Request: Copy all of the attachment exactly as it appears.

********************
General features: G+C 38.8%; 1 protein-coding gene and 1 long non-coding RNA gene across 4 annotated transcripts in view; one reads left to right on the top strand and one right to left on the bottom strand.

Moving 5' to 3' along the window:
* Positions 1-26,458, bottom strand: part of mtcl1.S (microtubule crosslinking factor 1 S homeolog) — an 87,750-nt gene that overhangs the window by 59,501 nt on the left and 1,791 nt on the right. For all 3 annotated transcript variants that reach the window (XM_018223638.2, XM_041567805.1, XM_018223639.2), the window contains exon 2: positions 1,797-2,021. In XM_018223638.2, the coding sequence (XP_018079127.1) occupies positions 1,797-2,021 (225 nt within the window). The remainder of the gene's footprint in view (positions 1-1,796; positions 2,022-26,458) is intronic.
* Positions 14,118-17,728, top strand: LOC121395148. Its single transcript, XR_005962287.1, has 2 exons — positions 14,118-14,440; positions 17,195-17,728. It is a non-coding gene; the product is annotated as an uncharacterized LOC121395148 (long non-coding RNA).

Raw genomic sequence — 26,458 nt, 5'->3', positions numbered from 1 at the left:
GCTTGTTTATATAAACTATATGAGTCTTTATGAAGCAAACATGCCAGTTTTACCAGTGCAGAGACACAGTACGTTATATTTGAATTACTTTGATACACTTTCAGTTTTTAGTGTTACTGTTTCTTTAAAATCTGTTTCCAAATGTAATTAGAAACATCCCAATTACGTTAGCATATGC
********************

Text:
General features: G+C 38.8%; 1 protein-coding gene and 1 long non-coding RNA gene across 4 annotated transcripts in view; one reads left to right on the top strand and one right to left on the bottom strand.

Moving 5' to 3' along the window:
* Positions 1-26,458, bottom strand: part of mtcl1.S (microtubule crosslinking factor 1 S homeolog) — an 87,750-nt gene that overhangs the window by 59,501 nt on the left and 1,791 nt on the right. For all 3 annotated transcript variants that reach the window (XM_018223638.2, XM_041567805.1, XM_018223639.2), the window contains exon 2: positions 1,797-2,021. In XM_018223638.2, the coding sequence (XP_018079127.1) occupies positions 1,797-2,021 (225 nt within the window). The remainder of the gene's footprint in view (positions 1-1,796; positions 2,022-26,458) is intronic.
* Positions 14,118-17,728, top strand: LOC121395148. Its single transcript, XR_005962287.1, has 2 exons — positions 14,118-14,440; positions 17,195-17,728. It is a non-coding gene; the product is annotated as an uncharacterized LOC121395148 (long non-coding RNA).

Raw genomic sequence — 26,458 nt, 5'->3', positions numbered from 1 at the left:
GCTTGTTTATATAAACTATATGAGTCTTTATGAAGCAAACATGCCAGTTTTACCAGTGCAGAGACACAGTACGTTATATTTGAATTACTTTGATACACTTTCAGTTTTTAGTGTTACTGTTTCTTTAAAATCTGTTTCCAAATGTAATTAGAAACATCCCAATTACGTTAGCATATGC